The current pandemic has led to governments increasing spending in areas that have suffered cuts in past years in much of Europe. Governments have been exploring with keener interest policy instruments like Universal Basic Income. But Universal Basic Income only goes so far – improving livelihoods through free transport, childcare, internet and housing is increasingly being considered as potentially more efficient and longer-lasting in terms of value for money. Universal Basic Services would help reverse the trend of privatisation in the provision of public goods.

We need to take advantage of the current appetite for more radical options to transform public services. We need to ensure that they are adequately supported by public funds and institutions and that they are shaped by the people who need them.

People are living longer, but not healthier lives. The burden of care is increasing and, with it, complexity, as many people live with multiple chronic conditions. There is a growing imperative to place people and communities, and what matter to them, at the centre of health and care services.

The World Health Organisation (WHO) emphasises the need to engage and empower people as partners in creating and maintaining their health and wellbeing. The Astana Declaration (2018) advocates for policies that embed integrated care in strong, community-oriented and community led primary care. This is particularly important for people with multiple health conditions and/or care needs managed by different providers, often through many unconnected episodes of care. Continuity and collaborative care, through planning, monitoring and review are essential if we are to achieve what really matters to the person, their family and carers. This requires the right information, advice and health literacy support to help people to understand their conditions and how to live well. However, the realisation of these aspirations remains elusive. Professional culture and practice are notoriously slow to change, and it is highly probable that the citizen movement will grow to such an extent that the health and care system will be forced to be held accountable for the wellbeing of their populations.

The design of our health and care systems needs to be a process that is shared with citizens and patients.  It is time for a shift in power – to make the voices and choices of all, not just a few, count’

Citizens, patients, carers and professionals together need to recognise that our actions will only be effective if people are engaged, informed, and supported to look after their own health and wellbeing, reducing demand on services, whilst at the same time ensuring they understand when they should seek help.

To protect our most vulnerable citizens, we must have honest conversations about their personal goals, preferences and ceilings of treatment11. These steps can move us closer to a future in which integrated care is embedded in strong, community-oriented primary care systems that help individuals, and the people who are important to them, to stay well and make informed decisions about their care and support to achieve the outcomes that matter to them. To leave nobody behind, we must reach out to the underserved and those facing barriers to having their rights and dignity respected.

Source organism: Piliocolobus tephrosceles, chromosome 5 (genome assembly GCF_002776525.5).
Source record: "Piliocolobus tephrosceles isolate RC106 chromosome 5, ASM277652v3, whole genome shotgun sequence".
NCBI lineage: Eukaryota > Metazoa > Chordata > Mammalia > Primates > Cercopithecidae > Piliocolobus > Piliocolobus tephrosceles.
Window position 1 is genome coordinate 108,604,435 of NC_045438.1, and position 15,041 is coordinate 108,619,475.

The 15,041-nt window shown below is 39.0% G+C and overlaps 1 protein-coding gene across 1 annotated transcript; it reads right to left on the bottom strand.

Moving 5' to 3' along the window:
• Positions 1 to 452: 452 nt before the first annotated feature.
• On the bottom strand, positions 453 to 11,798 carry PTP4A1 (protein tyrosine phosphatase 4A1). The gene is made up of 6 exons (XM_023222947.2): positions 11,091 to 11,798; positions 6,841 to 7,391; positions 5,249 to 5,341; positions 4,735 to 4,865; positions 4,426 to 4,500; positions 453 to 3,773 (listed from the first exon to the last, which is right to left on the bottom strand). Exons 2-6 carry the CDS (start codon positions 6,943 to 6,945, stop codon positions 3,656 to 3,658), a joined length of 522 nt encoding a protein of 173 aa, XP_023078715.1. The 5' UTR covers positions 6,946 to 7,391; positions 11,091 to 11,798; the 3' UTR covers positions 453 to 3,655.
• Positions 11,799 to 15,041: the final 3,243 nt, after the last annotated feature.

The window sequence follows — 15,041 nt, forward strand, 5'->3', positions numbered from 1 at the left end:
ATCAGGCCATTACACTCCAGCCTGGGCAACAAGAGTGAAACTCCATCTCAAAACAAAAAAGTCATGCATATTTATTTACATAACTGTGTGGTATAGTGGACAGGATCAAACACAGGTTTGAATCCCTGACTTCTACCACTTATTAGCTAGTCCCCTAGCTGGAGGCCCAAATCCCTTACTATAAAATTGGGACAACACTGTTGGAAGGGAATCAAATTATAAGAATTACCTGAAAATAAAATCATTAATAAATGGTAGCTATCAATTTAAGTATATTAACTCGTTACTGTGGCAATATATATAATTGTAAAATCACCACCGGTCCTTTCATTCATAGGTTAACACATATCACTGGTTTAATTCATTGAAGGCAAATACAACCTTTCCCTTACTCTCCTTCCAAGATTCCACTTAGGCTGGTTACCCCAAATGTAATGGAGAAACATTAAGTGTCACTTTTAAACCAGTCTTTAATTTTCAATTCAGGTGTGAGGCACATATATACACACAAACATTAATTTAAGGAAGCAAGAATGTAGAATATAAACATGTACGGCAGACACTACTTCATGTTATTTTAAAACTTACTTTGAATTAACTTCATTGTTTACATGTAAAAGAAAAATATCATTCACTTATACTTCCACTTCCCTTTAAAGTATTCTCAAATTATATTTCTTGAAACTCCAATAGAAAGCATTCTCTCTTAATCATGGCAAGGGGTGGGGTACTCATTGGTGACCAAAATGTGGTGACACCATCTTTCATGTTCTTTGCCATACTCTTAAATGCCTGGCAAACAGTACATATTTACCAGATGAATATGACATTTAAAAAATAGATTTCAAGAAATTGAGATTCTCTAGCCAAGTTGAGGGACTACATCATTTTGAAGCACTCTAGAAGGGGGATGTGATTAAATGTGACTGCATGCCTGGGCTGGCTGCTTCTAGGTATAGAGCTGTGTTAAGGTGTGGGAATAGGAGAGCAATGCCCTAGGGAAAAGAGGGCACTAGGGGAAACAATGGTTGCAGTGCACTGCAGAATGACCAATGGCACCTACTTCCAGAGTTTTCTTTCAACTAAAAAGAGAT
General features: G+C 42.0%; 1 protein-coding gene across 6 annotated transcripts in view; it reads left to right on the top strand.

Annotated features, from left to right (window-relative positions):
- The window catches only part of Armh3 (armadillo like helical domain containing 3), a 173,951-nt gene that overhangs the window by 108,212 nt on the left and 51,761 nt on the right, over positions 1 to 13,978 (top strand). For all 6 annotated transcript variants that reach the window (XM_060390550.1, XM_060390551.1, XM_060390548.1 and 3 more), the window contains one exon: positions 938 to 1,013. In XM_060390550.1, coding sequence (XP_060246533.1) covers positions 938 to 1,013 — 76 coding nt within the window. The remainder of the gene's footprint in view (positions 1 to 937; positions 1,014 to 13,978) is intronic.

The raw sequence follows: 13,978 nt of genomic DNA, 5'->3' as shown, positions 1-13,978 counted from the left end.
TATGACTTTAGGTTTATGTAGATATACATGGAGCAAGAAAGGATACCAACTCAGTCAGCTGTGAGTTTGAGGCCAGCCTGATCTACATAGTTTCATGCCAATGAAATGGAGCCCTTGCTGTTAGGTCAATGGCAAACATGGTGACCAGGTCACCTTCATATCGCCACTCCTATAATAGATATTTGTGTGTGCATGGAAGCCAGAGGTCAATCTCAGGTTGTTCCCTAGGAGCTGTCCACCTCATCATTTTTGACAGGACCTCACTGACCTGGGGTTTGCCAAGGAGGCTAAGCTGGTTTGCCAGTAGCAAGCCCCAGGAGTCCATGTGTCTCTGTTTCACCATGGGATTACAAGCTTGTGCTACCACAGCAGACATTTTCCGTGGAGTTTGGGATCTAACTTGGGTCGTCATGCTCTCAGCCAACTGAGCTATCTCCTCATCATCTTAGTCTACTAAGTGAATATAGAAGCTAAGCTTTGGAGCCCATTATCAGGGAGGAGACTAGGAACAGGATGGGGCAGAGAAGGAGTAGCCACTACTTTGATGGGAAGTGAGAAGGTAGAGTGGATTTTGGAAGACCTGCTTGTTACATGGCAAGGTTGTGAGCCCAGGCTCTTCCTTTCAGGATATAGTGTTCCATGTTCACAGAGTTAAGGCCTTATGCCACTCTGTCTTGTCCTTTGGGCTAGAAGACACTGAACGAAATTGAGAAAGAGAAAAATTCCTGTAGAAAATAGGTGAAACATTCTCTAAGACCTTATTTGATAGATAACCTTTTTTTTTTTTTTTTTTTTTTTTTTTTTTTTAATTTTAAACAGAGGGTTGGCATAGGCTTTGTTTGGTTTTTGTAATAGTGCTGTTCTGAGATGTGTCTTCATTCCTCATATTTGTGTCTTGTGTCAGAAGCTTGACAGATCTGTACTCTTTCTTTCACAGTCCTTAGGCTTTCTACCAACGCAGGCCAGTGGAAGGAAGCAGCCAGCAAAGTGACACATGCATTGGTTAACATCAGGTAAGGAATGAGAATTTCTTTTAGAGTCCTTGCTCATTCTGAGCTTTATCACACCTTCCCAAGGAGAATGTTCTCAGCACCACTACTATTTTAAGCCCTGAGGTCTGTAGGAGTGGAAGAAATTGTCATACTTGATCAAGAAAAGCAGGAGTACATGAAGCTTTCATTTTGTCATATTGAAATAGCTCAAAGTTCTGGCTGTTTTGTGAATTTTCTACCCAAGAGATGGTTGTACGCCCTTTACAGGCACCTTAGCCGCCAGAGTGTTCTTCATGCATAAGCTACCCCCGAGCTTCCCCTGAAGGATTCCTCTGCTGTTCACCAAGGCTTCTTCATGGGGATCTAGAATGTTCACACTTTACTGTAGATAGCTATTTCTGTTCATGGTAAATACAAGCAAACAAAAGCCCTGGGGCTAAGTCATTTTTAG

There is growing evidence to demonstrate that empowering local communities is essential for citizens’ wellbeing and for the care system to function effectively.

The capacity of local communities to deal with public health issues and care needs of community members over their life course depends both on the ability of communities to define and organise themselves, and on the extent to which local, regional and national actors are willing to work together to foster community-driven care and invest in place-based initiatives. Social or community capital needs to be built at a local level to ensure that policies are drawn up and owned by those most affected and are shaped by their experiences.

The starting point needs to be what is strong in people’s lives and in communities, not what is wrong. Asset-based community development approaches have been found to support silo-ed services to work in a much more integrated and collaborate way with communities and each other. This is what we call Integrated Community Care – a wide range of asset or strength-based practices that share the common aim of improving the quality of care and quality of life for individuals, families and communities with an understanding that this can only be achieved through co-productive partnerships and intersectoral and interdisciplinary collaborations. Crucial to success is a shift to genuine ‘co-production’ with people and communities. There are several examples from around the world of how this works in practice. The TransForm initiative (Transnational Forum for Integrated Community Care) that IFIC has partnered with has collected and described a range of case studies to illustrate this new philosophy and social movement that has been gaining traction in international policy and practice agendas.

The pandemic heightened our sense of solidarity and illustrated that we cannot overcome crisis on our own.